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Johanna Lang never named the father, and it appears that Anton himself did not know his identity–a theme repeated almost by chance in Fritz Lang’s 1955 film Moonfleet, in which a wistful boy searches for his mother’s long-lost “friend,” while never quite realizing that the gentleman-smuggler watching over him is his wayward father. People familiar with the director’s work will recognize the illicit love affair, illegitimacy, and the “doubling” of identity as recurrent plot situations that would become almost obsessional in his films. Lang liked to glamorize his own illegitimate family history right down to the happy ending in which an “honest man” comes to the rescue as father to the child.
Obviously a resourceful figure, Johanna Lang did set out to marry and legitimize her child. According to Dr. Friedrich Steinbach, a cousin of Lang’s who visited the family at intervals as a young boy in the early 1900s, Johanna Lang’s first marriage was to a member of the Endl family associated with the building firm. He may have been the “honest man” referred to by Lang; he may even have been the young man who impregnated Johanna Lang. One thing is certain: he did not give his name to the child.
Nor is there any documented proof of a Lang-Endl marriage. Yet Steinbach insisted on this point in an interview, as he equally insisted that Anton Lang did not like or respect his first “stepfather”–a pattern destined to be repeated by his own son. The first marriage ended in Endl’s death when Anton Lang was still a youth, according to Steinbach, and Johanna set out to marry a second time. The second marriage, Johanna Lang’s only documented marriage, was to a schoolteacher named Karl Schott, from the Alsergrund, or Ninth District, of Vienna. This occurred when Anton Lang was already sixteen, in 1876.
It can be hypothesized, from these tangled circumstances, that when Johanna Lang’s first husband, an Endl, died, she inherited a partnership in Endl and Honus. Perhaps she withheld her claim during the lifetime of Adolf Endl; or, necessarily, until Anton came of age. Upon Adolf Endl’s death, the mother of Anton Lang signed that inheritance over to her only child, in exchange for which Anton Lang agreed to pay her a periodic stipend for living expenses.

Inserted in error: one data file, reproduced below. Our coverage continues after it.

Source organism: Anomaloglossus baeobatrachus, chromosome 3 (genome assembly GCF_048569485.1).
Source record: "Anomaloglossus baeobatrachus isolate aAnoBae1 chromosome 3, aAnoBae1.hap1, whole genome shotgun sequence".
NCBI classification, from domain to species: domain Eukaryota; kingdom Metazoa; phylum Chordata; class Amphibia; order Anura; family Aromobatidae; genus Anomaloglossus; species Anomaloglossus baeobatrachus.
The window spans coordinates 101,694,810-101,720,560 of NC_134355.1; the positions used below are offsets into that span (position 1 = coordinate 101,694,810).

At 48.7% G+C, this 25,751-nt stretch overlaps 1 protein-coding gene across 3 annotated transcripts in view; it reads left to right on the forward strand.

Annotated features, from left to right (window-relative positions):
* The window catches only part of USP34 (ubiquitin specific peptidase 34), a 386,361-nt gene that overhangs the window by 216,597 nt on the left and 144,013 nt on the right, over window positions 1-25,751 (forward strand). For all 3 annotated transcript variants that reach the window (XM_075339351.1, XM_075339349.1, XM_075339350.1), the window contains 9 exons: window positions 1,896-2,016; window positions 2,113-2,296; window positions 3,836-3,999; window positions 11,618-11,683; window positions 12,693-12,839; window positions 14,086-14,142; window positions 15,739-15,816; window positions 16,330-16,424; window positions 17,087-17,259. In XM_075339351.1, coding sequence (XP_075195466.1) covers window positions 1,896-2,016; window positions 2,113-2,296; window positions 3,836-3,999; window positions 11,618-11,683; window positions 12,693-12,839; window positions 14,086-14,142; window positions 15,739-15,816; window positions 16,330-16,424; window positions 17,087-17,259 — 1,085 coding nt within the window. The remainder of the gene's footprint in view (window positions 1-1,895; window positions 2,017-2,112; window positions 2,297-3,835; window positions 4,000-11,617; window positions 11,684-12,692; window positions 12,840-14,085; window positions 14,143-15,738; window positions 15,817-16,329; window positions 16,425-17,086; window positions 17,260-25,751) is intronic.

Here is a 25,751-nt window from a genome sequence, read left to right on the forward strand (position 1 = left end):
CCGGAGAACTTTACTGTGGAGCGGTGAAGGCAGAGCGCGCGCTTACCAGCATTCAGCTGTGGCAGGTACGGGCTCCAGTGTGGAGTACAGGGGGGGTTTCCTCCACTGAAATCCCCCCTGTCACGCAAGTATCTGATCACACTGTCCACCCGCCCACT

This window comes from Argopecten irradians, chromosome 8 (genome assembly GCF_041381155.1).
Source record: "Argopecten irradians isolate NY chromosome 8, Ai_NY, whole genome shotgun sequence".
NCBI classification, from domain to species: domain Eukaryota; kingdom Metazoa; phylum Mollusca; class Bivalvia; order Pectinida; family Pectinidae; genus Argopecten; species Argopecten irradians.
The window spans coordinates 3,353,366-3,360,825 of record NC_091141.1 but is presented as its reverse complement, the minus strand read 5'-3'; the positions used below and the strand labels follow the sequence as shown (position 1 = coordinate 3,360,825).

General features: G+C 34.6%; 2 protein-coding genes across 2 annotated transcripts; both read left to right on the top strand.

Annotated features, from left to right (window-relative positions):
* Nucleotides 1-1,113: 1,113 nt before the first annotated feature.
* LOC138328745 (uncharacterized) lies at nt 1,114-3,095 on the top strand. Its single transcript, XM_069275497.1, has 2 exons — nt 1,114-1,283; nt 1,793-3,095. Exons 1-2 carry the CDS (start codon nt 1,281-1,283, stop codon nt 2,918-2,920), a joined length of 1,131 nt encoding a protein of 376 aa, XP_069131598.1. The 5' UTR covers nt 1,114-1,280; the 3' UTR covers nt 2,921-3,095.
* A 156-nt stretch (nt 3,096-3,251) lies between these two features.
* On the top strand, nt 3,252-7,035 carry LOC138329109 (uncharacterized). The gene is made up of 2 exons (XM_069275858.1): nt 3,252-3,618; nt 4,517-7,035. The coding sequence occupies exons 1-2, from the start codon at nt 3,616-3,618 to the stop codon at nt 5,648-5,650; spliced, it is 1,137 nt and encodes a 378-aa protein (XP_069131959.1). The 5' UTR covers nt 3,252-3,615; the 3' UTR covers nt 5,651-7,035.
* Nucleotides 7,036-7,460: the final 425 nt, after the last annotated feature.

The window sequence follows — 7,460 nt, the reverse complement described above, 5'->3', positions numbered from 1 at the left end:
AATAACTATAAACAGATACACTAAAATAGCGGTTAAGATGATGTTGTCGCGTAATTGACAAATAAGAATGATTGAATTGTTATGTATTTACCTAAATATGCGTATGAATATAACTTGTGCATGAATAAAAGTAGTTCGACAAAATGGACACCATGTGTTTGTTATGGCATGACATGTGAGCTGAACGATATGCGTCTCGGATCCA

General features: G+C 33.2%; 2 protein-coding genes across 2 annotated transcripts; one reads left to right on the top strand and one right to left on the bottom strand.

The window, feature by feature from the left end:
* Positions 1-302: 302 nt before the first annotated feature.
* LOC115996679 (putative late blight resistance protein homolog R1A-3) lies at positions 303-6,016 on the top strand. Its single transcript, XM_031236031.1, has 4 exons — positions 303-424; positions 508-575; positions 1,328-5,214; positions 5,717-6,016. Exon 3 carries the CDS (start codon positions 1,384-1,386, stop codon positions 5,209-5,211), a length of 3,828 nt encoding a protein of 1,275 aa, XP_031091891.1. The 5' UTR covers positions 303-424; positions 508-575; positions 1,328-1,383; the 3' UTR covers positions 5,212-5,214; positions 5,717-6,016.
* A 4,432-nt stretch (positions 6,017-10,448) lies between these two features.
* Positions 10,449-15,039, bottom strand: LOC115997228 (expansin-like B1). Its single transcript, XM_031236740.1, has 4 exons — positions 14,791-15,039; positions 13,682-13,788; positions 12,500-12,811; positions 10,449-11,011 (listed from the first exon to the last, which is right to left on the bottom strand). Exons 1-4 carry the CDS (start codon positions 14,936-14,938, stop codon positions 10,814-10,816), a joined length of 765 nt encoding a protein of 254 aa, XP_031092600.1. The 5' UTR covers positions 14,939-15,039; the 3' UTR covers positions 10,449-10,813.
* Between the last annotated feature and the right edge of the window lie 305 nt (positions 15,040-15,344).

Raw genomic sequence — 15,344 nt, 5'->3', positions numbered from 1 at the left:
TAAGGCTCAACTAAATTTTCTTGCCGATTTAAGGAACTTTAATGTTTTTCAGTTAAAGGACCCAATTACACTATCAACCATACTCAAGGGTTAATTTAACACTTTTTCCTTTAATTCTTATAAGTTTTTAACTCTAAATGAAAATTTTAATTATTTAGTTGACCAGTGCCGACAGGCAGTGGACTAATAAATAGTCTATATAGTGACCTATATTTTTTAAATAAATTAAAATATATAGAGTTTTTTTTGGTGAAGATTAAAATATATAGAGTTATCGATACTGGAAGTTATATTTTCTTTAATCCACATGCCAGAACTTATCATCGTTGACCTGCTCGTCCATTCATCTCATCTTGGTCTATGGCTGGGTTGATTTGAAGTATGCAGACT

Anton never became an Endl or Schott in any case, and Johanna Lang conferred her own surname on the child. The “Lang,” therefore, comes directly from Fritz Lang’s paternal grandmother–her name and Catholicism being the first strong, lasting imprints on his identity.
Mothers are evanescent in Fritz Lang films; fathers, on the other hand, command an inordinate presence. Metropolis, early in the director’s career, depicted a dictatorial overlord who fostered rebellion in his workers and alienation in his own son; a wise and courageous professor is a heroic father in Hangmen Also Die; later comes the anti-heroic swashbuckler of Moonfleet. When it came to father figures in his oeuvre, Lang swung from pitiless characterization to idealized sentiment, reflecting his own inability on some subconscious level to come to satisfactory terms with his own father, the “architect” Anton Lang.
In real life, Lang’s father was commercially astute and fantastically hardworking, and under his aegis the construction business flourished. A tall man, the elder Lang was always impeccably dressed, usually sporting a mustache or goatee. He was aloof and strict with his children, however, and showed little interest in anything other than his work–certainly not in art or politics. Growing up, the more aesthetically minded son grew to disapprove of his father, for whom money was all-important. The disapproval grew into rebellion, settled into a cold-hearted dislike.
Fritz Lang’s mind was made up on the subject of his father for a long time. It is ironic that his father’s elusive connection to Honus and Endl provided the son with a solid footing in the world, considering that, later in life, the director made a point of discouraging anyone with family ties from trying to use him to get on the inside track in motion pictures. It is especially interesting considering the scorn the director heaped on the producers with powerful relatives whom he encountered in both Berlin and Hollywood.
Lang, owing in large part to his hostility to Anton Lang, was left without much feeling for family. And because of his father’s apparent illegitimacy, he could easily discount Anton’s influence while emphasizing, in loving tones, the roles of his mother and grandmother. These were the only two family members whom Lang professed to adore.
Toward the close of his richly eventful life, however, when Lang’s brooding grew morose, he had to admit that there must have been something good, strong, and capable in Anton Lang, for things to have turned out so well for his son.
Children, education, and religion were a mother’s business. Lang’s mother, Paula Schlesinger Lang, was the woman who nurtured and shaped the boy. Conversing with friends, Lang always placed his mother on a pedestal. The undying reverence he felt for her colored his attitude toward the women in his private life–they could never mother him enough–as well as toward the actresses and female characters who populated his films.

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